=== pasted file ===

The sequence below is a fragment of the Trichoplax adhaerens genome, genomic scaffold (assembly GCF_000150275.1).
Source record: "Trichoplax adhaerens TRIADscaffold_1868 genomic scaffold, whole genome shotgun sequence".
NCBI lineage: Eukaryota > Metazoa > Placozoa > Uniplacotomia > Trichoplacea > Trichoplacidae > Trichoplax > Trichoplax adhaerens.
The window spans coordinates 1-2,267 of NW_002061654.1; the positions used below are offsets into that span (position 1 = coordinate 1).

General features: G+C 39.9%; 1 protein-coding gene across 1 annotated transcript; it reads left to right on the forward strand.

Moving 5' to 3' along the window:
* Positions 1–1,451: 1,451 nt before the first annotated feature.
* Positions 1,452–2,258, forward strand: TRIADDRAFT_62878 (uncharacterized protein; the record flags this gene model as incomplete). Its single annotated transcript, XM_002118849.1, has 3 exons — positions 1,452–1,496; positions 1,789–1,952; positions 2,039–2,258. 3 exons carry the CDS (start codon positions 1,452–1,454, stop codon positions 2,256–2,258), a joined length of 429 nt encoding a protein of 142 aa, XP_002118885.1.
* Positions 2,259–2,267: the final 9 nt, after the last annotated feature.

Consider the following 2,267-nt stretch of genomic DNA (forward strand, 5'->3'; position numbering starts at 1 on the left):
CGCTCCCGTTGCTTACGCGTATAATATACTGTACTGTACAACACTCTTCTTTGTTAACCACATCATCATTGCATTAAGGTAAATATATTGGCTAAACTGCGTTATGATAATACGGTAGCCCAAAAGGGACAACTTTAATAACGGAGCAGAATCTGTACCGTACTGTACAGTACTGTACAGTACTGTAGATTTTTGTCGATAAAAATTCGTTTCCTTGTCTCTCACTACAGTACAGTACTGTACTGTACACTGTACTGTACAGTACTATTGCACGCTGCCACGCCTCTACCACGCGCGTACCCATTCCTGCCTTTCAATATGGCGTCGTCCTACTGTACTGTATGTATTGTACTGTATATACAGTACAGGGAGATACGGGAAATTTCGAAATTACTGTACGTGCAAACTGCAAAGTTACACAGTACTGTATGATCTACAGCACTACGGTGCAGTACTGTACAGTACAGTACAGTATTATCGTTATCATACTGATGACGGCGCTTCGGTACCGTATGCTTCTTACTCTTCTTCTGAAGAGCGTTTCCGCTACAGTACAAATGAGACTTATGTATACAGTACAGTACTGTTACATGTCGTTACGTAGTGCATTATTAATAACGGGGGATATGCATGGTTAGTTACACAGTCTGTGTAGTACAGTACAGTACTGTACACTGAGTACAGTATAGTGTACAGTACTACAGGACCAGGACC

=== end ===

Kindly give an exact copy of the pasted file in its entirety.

The sequence below is a fragment of the Trichoplax adhaerens genome, genomic scaffold (assembly GCF_000150275.1).
Source record: "Trichoplax adhaerens TRIADscaffold_1868 genomic scaffold, whole genome shotgun sequence".
NCBI lineage: Eukaryota > Metazoa > Placozoa > Uniplacotomia > Trichoplacea > Trichoplacidae > Trichoplax > Trichoplax adhaerens.
The window spans coordinates 1-2,267 of NW_002061654.1; the positions used below are offsets into that span (position 1 = coordinate 1).

General features: G+C 39.9%; 1 protein-coding gene across 1 annotated transcript; it reads left to right on the forward strand.

Moving 5' to 3' along the window:
* Positions 1–1,451: 1,451 nt before the first annotated feature.
* Positions 1,452–2,258, forward strand: TRIADDRAFT_62878 (uncharacterized protein; the record flags this gene model as incomplete). Its single annotated transcript, XM_002118849.1, has 3 exons — positions 1,452–1,496; positions 1,789–1,952; positions 2,039–2,258. 3 exons carry the CDS (start codon positions 1,452–1,454, stop codon positions 2,256–2,258), a joined length of 429 nt encoding a protein of 142 aa, XP_002118885.1.
* Positions 2,259–2,267: the final 9 nt, after the last annotated feature.

Consider the following 2,267-nt stretch of genomic DNA (forward strand, 5'->3'; position numbering starts at 1 on the left):
CGCTCCCGTTGCTTACGCGTATAATATACTGTACTGTACAACACTCTTCTTTGTTAACCACATCATCATTGCATTAAGGTAAATATATTGGCTAAACTGCGTTATGATAATACGGTAGCCCAAAAGGGACAACTTTAATAACGGAGCAGAATCTGTACCGTACTGTACAGTACTGTACAGTACTGTAGATTTTTGTCGATAAAAATTCGTTTCCTTGTCTCTCACTACAGTACAGTACTGTACTGTACACTGTACTGTACAGTACTATTGCACGCTGCCACGCCTCTACCACGCGCGTACCCATTCCTGCCTTTCAATATGGCGTCGTCCTACTGTACTGTATGTATTGTACTGTATATACAGTACAGGGAGATACGGGAAATTTCGAAATTACTGTACGTGCAAACTGCAAAGTTACACAGTACTGTATGATCTACAGCACTACGGTGCAGTACTGTACAGTACAGTACAGTATTATCGTTATCATACTGATGACGGCGCTTCGGTACCGTATGCTTCTTACTCTTCTTCTGAAGAGCGTTTCCGCTACAGTACAAATGAGACTTATGTATACAGTACAGTACTGTTACATGTCGTTACGTAGTGCATTATTAATAACGGGGGATATGCATGGTTAGTTACACAGTCTGTGTAGTACAGTACAGTACTGTACACTGAGTACAGTATAGTGTACAGTACTACAGGACCAGGACC